Whistler, Nocturne in Black and Gold
- The emergence of the Aesthetic movement in Britain in the 1860s signaled a turning point for painting and other art forms. Artists moved away from expected portrayals of narrative scenes that underscored moral or historical lessons. Instead they focused on more philosophical portrayals of beauty, exploring the formal qualities of visual imagery such as color, tone, shape, and line, and striving for the creation of “art for art’s sake.”
- Artist James Abbott McNeill Whistler employed the metaphor and language of music to describe his images, emphasizing how the formal qualities of his artwork convey emotion and beauty. Whistler’s nocturnes conjured the experience of nighttime at a moment when scientific advances in electrical lighting and pyrotechnics were intensifying the brilliance of after-dark illumination.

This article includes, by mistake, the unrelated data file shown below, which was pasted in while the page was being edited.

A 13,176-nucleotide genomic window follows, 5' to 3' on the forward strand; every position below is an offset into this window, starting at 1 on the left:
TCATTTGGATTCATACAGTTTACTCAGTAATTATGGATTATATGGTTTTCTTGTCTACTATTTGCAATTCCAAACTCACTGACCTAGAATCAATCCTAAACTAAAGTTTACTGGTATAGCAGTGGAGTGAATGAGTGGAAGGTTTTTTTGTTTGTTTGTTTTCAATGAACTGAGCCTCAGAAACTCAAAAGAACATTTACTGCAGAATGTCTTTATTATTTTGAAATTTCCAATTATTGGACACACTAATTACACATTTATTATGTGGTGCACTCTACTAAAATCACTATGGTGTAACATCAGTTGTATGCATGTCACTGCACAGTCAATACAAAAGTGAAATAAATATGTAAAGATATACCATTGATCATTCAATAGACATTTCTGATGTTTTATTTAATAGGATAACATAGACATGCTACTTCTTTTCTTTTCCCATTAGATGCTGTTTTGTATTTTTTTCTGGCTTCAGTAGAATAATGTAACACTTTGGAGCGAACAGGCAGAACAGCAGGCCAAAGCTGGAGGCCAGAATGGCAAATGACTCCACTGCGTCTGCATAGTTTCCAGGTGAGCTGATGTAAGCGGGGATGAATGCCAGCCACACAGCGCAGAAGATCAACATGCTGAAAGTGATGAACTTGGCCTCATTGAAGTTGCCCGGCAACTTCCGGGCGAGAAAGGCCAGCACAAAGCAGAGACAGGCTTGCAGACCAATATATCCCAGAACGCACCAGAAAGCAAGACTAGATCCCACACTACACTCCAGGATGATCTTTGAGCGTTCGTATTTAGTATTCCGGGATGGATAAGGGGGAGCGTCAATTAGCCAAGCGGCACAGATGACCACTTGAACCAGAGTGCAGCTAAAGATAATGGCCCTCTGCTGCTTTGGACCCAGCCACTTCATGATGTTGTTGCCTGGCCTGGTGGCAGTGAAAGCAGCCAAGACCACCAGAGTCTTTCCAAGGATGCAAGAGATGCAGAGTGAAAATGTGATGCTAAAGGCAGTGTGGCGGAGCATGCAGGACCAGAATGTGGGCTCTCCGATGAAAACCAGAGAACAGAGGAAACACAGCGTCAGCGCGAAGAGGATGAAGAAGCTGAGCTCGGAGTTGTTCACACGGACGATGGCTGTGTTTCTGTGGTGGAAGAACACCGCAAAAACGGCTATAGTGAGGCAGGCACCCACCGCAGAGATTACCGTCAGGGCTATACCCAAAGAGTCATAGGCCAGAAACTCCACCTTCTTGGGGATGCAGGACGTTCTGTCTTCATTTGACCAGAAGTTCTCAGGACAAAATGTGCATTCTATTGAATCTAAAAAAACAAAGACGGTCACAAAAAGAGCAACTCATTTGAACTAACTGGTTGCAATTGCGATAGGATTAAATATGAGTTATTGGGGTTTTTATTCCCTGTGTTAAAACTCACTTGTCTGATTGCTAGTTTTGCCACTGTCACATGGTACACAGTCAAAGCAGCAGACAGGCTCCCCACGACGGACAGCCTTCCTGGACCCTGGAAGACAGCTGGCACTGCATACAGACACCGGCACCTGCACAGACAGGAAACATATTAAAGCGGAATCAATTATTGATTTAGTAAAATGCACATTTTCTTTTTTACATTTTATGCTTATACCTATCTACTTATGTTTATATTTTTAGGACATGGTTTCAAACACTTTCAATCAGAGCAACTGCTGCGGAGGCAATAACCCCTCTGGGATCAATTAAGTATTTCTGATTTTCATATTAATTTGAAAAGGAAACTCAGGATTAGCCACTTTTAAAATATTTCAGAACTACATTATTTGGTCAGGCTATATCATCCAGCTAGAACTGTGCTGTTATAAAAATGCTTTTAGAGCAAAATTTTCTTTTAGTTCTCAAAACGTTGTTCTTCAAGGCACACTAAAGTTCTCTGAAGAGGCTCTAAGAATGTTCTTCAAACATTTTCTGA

This painting the Detroit Institute of Arts
Whistler Nocturnes at the Tate Britain
Hélène Valance, Nocturne: Night in American Art, 1890–1917 (Yale University Press: 2018).
Mary Zajac, “How James McNeill Whistler Became a Brand and Fought for it in Court,” HUMANITIES 35 no. 5.
Learn more about Japonisme, the interest in and influence of Japanese art and design on Western art in the late 19th century
More to Think About
How is Nocturne in Black and Gold an example of “art for art’s sake”?
Where do you locate the most value in a work of art–in the ideas expressed, the technical skill of the artist, or somewhere else? Debate this question as a class and cite examples of artworks that support your case.